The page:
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My biggest worry with Dragon Commander was that it would feel too disjointed by having so many different components of gameplay, but I didn’t feel like that was the case for most of the campaign. Very few games manage to combine genres while doing justice to them, so it’s impressive that Larian was able to do so with genres synonymous with depth. Divinity: Dragon Commander is an excellently written and polished blend of action, RPG, and strategy that delivers on each front without feeling disjointed or glaringly weak in any one area. It’s a game in which each component meshes together well as a whole package, and the end result is a fantastic genre mixing title that is both entertaining and thoughtfully constructed.
Mixing in the narrative-based decisions with real-time and turn-based strategy, and then throwing in some third-person, arcade-style dragon controlling, could well of ended in disaster. Many multi-genre games fail simply due to being a jack-of-all-trades. But Larian Studios have fared better than most with Divinity: Dragon Commander. It is not the prettiest game ever, and neither is it the deepest, but it is certainly entertaining, and at the end of the day, that is all that matters.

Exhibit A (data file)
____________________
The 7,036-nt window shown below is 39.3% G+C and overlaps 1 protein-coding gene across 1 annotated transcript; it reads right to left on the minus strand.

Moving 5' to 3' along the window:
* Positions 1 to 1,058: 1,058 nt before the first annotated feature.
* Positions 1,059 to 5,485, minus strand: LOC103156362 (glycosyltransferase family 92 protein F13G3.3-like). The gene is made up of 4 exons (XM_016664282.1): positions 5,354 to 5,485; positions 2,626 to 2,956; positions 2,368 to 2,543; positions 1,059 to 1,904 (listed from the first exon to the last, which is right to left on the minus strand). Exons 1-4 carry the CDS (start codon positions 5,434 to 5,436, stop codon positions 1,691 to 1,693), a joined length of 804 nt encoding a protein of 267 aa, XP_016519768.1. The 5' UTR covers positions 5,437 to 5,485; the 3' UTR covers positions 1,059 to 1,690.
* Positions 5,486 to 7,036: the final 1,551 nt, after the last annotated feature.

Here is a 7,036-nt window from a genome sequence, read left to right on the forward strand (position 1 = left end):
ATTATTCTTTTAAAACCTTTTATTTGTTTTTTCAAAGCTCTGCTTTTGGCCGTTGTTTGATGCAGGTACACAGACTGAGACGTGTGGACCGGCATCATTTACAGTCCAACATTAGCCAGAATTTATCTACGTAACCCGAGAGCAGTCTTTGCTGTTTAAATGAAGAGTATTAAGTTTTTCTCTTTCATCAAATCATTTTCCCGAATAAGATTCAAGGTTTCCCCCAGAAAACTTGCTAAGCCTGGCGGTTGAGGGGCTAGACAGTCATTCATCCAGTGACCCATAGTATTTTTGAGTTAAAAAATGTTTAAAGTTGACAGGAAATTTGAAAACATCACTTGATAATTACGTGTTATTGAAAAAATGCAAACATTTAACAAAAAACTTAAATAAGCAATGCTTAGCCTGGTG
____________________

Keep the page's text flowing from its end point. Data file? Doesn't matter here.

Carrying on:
It’s no small accomplishment that Larian Studios managed to achieve the better possibility: all the various parts of the game are quite good, and fit together beautifully – but none of them are truly amazing. Not exactly the biggest flaw in the world, that one. A more noteworthy flaw, however, would be in the game’s multiplayer community. Put simply, there isn’t much of one: multiplayer matches are pretty hard to come by, and I don’t see that improving in the near future. The game does offer skirmish options for those who don’t necessarily want to dive into the campaign anew, and the lan/online multiplayer may be taken advantage of by groups of gamers who tend to play with each other. Just don’t pick this up hoping to graduate from the campaign to a major and thriving online community – for all practical purposes, consider this to be a singleplayer game first and foremost. And a damn good one at that.